“4. Did Dana Orcutt fail to cooperate concerning a claim?”

“5. Did Farmers use reasonable efforts to obtain Orcutt’s cooperation?”

“6. Was Farmers prejudiced by Orcutt’s failure to cooperate concerning a claim?”

To those queries, the jury answered “yes.”

Farmers Contention

Farmers argued that it could not have settled the claim against Martin, alone, because Orcutt was also an insured, and the finding that Orcutt had not cooperated, defeated Pinto’s claim of “bad faith” on its part, requiring entry of judgment in its favor. Jessner rejected the contention, and judgment was entered on Dec. 14, 2018, for $9,935,000 in Pinto’s favor (with $65,000 deducted from the $10 million settlement based on a $65,000 payment from Orcutt’s insurer).

On appeal, the major issue that loomed was whether the verdict form was fatally defective.

“The issue is whether, in the context of a third party insurance claim, failing to accept a reasonable settlement offer constitutes bad faith per se,” Chaney said in yesterday’s opinion. “We conclude it does not.”

She explained:

“Simply failing to settle does not meet this standard. A facially reasonable demand might go unaccepted due to no fault of the insurer, for example if some emergency prevents transmission of the insurer’s acceptance.”

Chaney went on to say:

“In any event, no evidence suggested Farmers’ conduct caused the settlement to fail. Farmers attempted to accept Pinto’s settlement offer, and timely tendered both the policy limits and Martin’s declaration. Settlement failed only because Pinto rejected the tender on the ground that it failed to include Orcutt’s declaration. But no evidence established, and the jury did not find, that Farmers should have done more to obtain that declaration. On the contrary, the jury expressly found that Farmers ‘use[d] reasonable efforts to obtain Orcutt’s cooperation,’ and her lack of cooperation prejudiced the insurer. Farmers therefore did all it could to achieve a settlement.”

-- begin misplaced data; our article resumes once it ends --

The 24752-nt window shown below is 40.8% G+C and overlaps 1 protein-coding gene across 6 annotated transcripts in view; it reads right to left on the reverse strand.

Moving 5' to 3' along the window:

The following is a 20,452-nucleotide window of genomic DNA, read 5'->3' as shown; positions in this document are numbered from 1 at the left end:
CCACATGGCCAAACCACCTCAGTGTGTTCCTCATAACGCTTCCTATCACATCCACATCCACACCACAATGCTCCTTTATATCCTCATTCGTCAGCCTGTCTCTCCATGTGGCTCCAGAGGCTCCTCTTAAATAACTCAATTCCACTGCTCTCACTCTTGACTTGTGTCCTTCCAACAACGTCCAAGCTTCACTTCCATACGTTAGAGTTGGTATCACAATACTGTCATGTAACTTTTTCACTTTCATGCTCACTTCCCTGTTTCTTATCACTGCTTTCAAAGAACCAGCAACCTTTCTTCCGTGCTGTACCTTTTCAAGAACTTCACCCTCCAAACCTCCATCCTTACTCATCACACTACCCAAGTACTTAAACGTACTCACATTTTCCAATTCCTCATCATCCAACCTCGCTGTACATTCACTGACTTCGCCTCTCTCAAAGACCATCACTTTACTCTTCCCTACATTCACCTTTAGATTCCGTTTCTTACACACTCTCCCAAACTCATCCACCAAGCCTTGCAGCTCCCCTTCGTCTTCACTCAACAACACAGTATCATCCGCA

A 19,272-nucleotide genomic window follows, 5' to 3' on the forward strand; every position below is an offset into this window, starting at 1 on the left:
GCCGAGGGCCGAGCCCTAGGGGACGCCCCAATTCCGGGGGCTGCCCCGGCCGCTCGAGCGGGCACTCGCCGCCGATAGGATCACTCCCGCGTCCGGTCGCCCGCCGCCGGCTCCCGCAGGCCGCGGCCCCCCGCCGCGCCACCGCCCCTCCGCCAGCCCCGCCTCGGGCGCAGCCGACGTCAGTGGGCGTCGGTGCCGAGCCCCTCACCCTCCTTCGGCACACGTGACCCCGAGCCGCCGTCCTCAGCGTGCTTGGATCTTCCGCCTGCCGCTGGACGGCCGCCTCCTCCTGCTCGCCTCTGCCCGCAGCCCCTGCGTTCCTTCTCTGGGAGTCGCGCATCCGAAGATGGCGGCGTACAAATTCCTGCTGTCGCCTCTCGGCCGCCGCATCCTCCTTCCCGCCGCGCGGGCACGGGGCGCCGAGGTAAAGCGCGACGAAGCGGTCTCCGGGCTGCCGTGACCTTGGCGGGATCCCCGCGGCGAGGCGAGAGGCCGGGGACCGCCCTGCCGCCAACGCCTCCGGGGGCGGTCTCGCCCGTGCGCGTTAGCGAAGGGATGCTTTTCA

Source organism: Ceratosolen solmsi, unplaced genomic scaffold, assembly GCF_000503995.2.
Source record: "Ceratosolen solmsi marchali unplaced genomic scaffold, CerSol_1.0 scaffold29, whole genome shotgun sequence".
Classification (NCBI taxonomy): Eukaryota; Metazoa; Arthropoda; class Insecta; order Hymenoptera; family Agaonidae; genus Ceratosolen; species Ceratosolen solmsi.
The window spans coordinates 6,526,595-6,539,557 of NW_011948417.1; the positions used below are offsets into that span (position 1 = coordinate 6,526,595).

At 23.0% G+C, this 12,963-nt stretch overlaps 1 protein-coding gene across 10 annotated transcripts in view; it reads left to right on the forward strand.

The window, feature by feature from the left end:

Pinto recounted that he proposed a question relating to reasonableness of Farmers’s conduct and Farmers opposed it, arguing that it should not now be heard to complain of the lack of such an inquiry. Chaney rejected the accuracy of Pinto’s recitation, pointing out that the question he proposed did not specifically relate to the matter of the settlement offer, and that Farmers proposed a question that was to the point as to whether the non-acceptance (by not providing Orcutt’s declaration) was “the result of unreasonable conduct by Farmers.”

To that question, Pinto successfully objected.

Chaney wrote:

“We conclude the defective verdict was accomplished at Pinto’s behest. Not only did he fail to propose an appropriate verdict, he also vigorously opposed Farmers’ attempts to clarify the erroneous verdict. The proper remedy is to vacate the judgment and enter a new judgment for Farmers.”

The case is Pinto v. Farmers Insurance Exchange, 2021 S.O.S. 981.

Farmers was represented by Mitchell C. Tilner and Karen M. Bray of Horvitz & Levy and by Richard E. Morton, Valerie A. Moore, and Christopher Kendrick of Haight Brown & Bonesteel. Attorneys for Pinto were Bruce Palumbo and Delores A. Yarnall, along with Mark S. Algorri and Carolyn Li-Jun Tan of Dewitt Algorri & Algorri.